We decided to go for Esther Mountain since it is a short hike and not very intense, compared to some of the other mountains we have left. After seeing the weather, I had ruled out doing Whiteface as well, even though most people do that since they are so close. We'll hike Whiteface at another time and take a different, less traveled, trail to do so.
We woke up relatively early on November 5th and made the drive to the Atmospheric Science Research Center. We parked on the side of the road where hiker parking is located, and got ready to hike. Mike got out of the car and asked some other hikers where the trail was, and they pointed him in the right direction.
The trail in the beginning
We set off for our hike and made our way down the trail. We had about a .3 mile warmup before we started to ascend, rather steeply. This was probably the hardest part of the hike, especially since I got warm almost immediately. We pulled over to the side so I could take off a layer and the other hikers Mike had chatted with passed us.
Mike making his way up
The top of Marble Mountain, no views!
We continued the steep climb for awhile, and then right around 1 mile into our hike we made it to Marble Mountain. We couldn't see anything at all, so we just kept going. We made it to a junction, to the left we could go toward Reservoir Road (another way to hike Esther and Whiteface) and to the right was the trail we wanted.
After this the hike wasn't that bad at all, except the temperature in the higher elevations. We did ascend a little bit after Marble Mountain (well quite a bit, but it really wasn't noticeable at all). Mike and I did have a moment of, "did we pass the herd path", since our watches were over the distance we thought we should be at for the path.
To the right!
Walking the herd path
Mike's "Usain Pole" pose
Right after that, though, we reached the junction for the herd path to Esther and the trail to continue on to Whiteface. We went up the herd path and this is when it started to get really cold and icy/snowy. I put on my winter gloves and my down jacket, and finally warmed up. The only major issue with the herd path was one section where there were some down trees and we had to navigate over them.
The summit plaque
I kept wondering when we would hit the summit of Esther, thinking we had a bit further to go, and then I saw the other hikers from the beginning of our hike. At first I thought they were just taking a break, and then I saw the plaque that marks the summit.
I said, "oh!" not realizing that we had already reached the summit. The four of us chatted for a bit, about how the summit was kind of anticlimactic and some of our other hikes, and then they continued on to Whiteface.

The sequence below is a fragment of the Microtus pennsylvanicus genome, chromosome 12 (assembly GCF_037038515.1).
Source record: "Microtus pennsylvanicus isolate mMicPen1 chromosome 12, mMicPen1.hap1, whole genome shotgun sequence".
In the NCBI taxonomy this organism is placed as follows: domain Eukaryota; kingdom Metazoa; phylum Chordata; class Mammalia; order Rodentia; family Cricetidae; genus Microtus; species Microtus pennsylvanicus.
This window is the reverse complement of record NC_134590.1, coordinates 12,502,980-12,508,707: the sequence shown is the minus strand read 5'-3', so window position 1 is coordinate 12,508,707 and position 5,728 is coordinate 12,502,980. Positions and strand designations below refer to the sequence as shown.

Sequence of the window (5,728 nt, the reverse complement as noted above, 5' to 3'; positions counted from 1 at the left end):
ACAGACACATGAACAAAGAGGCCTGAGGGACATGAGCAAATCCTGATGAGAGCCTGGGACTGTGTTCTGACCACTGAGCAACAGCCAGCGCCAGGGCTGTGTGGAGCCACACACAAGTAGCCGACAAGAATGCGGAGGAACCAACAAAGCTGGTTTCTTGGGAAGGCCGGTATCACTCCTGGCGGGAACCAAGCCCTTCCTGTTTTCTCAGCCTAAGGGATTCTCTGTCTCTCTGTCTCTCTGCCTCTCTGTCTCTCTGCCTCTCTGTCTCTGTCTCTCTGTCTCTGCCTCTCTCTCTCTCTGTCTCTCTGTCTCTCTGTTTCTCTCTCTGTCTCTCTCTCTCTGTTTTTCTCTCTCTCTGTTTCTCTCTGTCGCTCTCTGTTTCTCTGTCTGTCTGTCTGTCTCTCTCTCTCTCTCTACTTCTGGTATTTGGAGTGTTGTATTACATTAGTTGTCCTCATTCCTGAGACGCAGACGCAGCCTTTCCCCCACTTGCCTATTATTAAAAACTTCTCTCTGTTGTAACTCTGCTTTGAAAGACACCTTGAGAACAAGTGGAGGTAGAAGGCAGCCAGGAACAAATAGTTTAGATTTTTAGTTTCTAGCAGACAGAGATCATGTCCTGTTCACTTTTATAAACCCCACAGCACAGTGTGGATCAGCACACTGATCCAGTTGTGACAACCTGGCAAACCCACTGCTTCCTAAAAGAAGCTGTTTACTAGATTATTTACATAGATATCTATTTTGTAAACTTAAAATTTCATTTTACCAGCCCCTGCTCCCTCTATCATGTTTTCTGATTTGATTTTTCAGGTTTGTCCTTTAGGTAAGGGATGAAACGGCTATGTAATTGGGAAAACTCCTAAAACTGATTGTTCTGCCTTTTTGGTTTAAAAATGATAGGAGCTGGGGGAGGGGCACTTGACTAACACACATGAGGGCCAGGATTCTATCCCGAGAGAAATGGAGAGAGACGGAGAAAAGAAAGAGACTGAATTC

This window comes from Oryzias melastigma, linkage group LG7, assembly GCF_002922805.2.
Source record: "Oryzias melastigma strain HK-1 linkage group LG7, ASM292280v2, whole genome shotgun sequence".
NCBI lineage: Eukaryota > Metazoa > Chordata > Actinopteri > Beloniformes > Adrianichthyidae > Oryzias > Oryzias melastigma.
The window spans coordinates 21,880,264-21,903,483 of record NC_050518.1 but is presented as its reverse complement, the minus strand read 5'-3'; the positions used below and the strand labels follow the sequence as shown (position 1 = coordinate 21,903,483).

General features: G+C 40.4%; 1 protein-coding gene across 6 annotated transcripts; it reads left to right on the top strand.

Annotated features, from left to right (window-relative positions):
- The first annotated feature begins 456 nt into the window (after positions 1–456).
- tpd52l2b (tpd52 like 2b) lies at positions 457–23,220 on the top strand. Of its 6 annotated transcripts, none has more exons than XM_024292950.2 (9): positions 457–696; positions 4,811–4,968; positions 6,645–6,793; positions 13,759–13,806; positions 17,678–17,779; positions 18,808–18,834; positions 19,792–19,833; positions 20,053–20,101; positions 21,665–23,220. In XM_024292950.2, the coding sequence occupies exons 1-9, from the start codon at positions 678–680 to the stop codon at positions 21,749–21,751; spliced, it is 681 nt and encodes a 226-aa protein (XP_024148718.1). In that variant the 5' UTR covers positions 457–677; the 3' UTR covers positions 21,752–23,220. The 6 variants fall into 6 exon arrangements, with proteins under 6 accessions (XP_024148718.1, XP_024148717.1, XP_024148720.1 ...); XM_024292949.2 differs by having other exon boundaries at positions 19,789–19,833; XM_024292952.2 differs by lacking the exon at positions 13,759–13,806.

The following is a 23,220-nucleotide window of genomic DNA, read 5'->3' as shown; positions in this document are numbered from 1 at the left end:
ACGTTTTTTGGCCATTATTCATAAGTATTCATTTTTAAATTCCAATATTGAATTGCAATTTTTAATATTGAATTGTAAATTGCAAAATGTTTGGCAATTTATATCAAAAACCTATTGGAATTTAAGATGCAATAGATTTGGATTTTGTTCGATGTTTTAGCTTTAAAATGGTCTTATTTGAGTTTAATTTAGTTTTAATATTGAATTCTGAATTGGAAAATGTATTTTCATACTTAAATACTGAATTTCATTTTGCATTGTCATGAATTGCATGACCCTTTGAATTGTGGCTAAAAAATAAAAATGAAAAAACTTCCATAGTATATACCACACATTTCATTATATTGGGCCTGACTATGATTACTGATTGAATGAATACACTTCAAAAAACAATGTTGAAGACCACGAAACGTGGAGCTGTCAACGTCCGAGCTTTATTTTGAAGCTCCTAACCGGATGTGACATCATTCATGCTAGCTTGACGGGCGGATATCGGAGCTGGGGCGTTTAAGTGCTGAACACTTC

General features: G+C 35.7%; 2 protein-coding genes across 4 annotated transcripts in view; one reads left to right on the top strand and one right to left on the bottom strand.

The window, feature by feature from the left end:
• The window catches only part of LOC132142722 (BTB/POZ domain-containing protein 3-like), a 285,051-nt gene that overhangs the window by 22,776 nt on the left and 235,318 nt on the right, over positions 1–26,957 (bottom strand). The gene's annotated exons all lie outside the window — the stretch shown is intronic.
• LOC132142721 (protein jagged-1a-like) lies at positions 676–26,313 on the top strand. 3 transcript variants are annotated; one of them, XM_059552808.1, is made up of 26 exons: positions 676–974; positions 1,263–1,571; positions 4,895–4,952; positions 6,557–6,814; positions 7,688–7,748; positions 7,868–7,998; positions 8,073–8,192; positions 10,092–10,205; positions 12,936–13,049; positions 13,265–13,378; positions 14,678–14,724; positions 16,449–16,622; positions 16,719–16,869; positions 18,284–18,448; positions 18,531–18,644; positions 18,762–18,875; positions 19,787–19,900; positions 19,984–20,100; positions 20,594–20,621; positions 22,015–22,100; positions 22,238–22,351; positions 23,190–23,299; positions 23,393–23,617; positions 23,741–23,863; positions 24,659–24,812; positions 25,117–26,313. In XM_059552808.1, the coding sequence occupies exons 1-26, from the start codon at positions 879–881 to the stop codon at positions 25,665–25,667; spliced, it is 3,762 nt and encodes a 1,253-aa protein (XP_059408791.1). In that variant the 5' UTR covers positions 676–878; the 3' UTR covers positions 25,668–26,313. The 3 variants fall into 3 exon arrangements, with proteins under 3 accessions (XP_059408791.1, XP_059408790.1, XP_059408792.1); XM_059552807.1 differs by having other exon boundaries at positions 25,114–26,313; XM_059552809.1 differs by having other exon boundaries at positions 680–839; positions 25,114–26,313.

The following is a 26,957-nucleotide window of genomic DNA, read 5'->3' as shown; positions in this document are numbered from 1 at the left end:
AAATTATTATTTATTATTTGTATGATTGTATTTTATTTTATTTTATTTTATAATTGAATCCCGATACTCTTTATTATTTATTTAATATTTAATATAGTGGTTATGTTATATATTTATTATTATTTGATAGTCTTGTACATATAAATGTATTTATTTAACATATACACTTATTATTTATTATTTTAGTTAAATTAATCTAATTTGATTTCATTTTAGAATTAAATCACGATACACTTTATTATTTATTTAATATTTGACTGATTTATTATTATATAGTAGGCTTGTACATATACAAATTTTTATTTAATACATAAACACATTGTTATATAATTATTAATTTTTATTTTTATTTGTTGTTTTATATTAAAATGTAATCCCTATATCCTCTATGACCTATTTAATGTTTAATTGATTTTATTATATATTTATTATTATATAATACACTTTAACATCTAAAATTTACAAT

Obligatory shoe photo
Us on our 17th high peak!
Mike and I took some pictures at the summit, had a snack and then we went back down the way we came. My feet were really cold and I worried for a little while about them warming up. Since the trail was wet, my feet were wet. I did have another pair of socks, but thankfully after a little while my feet did warm up and I didn't need them.
I thought it was interesting that these were here for an unmaintained trail
Mike navigating the downed trees
We went through the sketchy downed tree part again, and after awhile (before I thought we would) we were back at the junction for Whiteface and Esther. We kept going back toward the Atmospheric Science Research Center since I worried about the temperatures on Whiteface, and I had already decided we weren't doing it that day.
The hike down was enjoyable. A lot of the ice on the way up had started to melt and we ran into a few other hikers going up.
Mike pondering life
Loving the ADK
When we approached Marble Mountain, there was actually a view! We stopped at Marble Mountain and took some photos.
After that it was just one mile back to the car. This hike was really enjoyable, and our shortest hike in the high peaks so far! We finished up back at the car after 5 hours and 24 minutes for a 7.15 mile hike. At the car, some hunters were finishing up their morning and they asked how it was up on Whiteface. We told them we didn't go up that far, but we assumed it definitely had snow up there! (Also, one of them asked who the ultra runner was since I have my 50K and 50 mile stickers on my car).
We spent the rest of the day getting some brunch, going into Lake Placid to get burritos and seeing Dr. Strange. It was a nice relaxing day in the Adirondacks!
The trail sign
On Sunday before heading home, we decided to hike Mt. Baker, one of the Saranac 6ers. It is the shortest of those 6 mountains (and we had planned to hike a second, but we decided to just get some breakfast and go home after the first hike).
Mike making his way up the trail
We didn't see anyone else during this hike until the very end. There were some flurries toward the top, but since we were in lower elevation compared to the day before it wasn't that bad. I was wearing my winter hiking boots and some of the ascent was difficult. I didn't trust myself as much in them and went slower than I probably would have in other hiking shoes/boots.
A marker at the summit
Sadly, no views
Pretending there are views
At the top we took some photos, ate some snacks and then went back down.
Somewhat of a view on the way back down
After 1.9 miles in an hour and 23 minutes we were back at the car.
While this weekend was a bit more relaxed for us than normal when we go to the Adirondacks, it was still enjoyable. And one more high peak checked off for 17/46 done!